Apr 14 2012

Bringing Home New Orleans

Published by at 3:46 am under American,Cajun/Creole,Seafoods,Shrimp

New Orleans Barbecued Shrimp

New Orleans Barbecued Shrimp

From brass bands to cabarets, sazeracs to hand grenades,  shot gun homes to French colonials, and seafood gumbos to beignets, the city of New Orleans has an essence, a culture, and identity of its own. Whether I’m walking on Bourbon watching the ladies flaunt their flesh or on Frenchman where trumpets and saxophones pump life into an endless strip of dive bars or on the streetcar going down St. Charles passing by glorious mansions of Greek, Spanish, and French influences or at the French Market with a blood mary in one hand as I slurp an oyster with the other, in New Orleans my senses are on overload. I am intoxicated by this city.  As my husband and I biked inside the French Quarter last week, passing the glorious St. Louis Cathedral, to Bywater, and then Treme, we felt the presence of something, something missing in other American cities, a sense of community, pride, love, and most important of all just pure modesty. Unlike her ornate and elegant architecture, the detailed scrollings of her iron-wrought fences, she is a simple city, a humble city, and coming from the hustle and bustle of Chicago, we couldn’t ask for anything more than to learn from her as much as we could and try to take a part of  her home with us.

Today I’ve done exactly that. I’ve filled my home with the scent and spirit of New Orleans.  A good friend of mine who frequents New Orleans recommended Pascal’s Manale for its incredible barbecued shrimp. And I recreated the dish minus the labor. By labor, I mean the decapitation of each individual shrimp at tableside . I should have known when our waitress gave us the bibs and wet wipes, I’d be getting my hands dirty, but I didn’t think I’d be twisting and popping heads with bulging eyes off of giant shrimps. I won’t lie; to say I felt a bit squeamish is an understatement. In fact, my husband did the deed for me, and we had a bowl piled up with his labor of love. Finally, after 20 minutes, we were ready to eat, and yes it was good, darn good. I just don’t know if my husband would go through all of that again, so at home I’m making my barbecued shrimp with the same flavors, but without the heads. I know, I know, what the connoisseurs are thinking: “but that’s what gives flavor to the shrimp as it cooks”, but  I think I’ll forgo the heads and take the challenge head on, oops, I mean head off.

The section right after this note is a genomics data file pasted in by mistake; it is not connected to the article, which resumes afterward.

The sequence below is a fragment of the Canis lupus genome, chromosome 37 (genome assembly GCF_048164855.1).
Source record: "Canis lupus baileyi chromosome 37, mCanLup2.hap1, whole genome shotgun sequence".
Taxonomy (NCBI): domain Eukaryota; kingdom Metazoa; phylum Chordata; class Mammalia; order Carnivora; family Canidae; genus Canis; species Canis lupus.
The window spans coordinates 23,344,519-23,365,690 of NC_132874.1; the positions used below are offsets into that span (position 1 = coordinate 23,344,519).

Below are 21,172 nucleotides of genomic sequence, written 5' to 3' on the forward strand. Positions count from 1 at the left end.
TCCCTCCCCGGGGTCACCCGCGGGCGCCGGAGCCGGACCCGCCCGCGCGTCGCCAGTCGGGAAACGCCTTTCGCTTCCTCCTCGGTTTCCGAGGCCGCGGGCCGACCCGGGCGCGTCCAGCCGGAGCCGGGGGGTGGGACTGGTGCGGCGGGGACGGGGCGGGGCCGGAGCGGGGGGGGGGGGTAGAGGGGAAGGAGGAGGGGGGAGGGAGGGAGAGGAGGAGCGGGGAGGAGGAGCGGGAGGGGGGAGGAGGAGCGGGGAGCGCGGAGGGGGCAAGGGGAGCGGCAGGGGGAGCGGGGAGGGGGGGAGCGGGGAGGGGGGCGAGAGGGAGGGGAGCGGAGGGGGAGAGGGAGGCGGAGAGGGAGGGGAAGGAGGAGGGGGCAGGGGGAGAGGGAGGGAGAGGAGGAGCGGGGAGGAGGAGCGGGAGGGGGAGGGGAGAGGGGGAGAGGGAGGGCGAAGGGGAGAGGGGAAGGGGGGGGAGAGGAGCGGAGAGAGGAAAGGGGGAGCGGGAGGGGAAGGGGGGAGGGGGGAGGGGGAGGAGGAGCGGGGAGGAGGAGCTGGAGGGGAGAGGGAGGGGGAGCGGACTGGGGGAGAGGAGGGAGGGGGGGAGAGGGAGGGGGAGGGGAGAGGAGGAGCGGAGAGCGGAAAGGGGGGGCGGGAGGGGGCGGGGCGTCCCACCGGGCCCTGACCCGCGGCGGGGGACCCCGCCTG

New Orleans Barbecued Shrimp

Serves 2


1 lb large shrimp (not-peeled)

1/4 cup butter

1/4 cup olive oil

1 tablespoon Worcestershire sauce

Creole Rub Ingredients:

1 teaspoon oregano

1 teaspoon basil

1 teaspoon rosemary

1 teaspoon thyme

1 teaspoon smoked paprika

1 teaspoon sweet paprika

1 teaspoon onion powder

1 teaspoon garlic powder

1 teaspoon salt

1/4 teaspoon cayenne pepper

1/4 teaspoon black pepper

Melt the butter with olive oil in a sauce pan; add the Worcestershire and creole rub spices and stir. Place shrimp next to each other (not on top of each other) in a baking dish and pour the mixture over the shrimp. Make sure every piece of shrimp is coated with the mixture. Cover with foil and bake in 375 degree oven for 45 minutes or when shrimp is an orange opaque color. Serve with French or Italian bread to mop up all of juices. Yummy!


No responses yet

Trackback URI | Comments RSS

Leave a Reply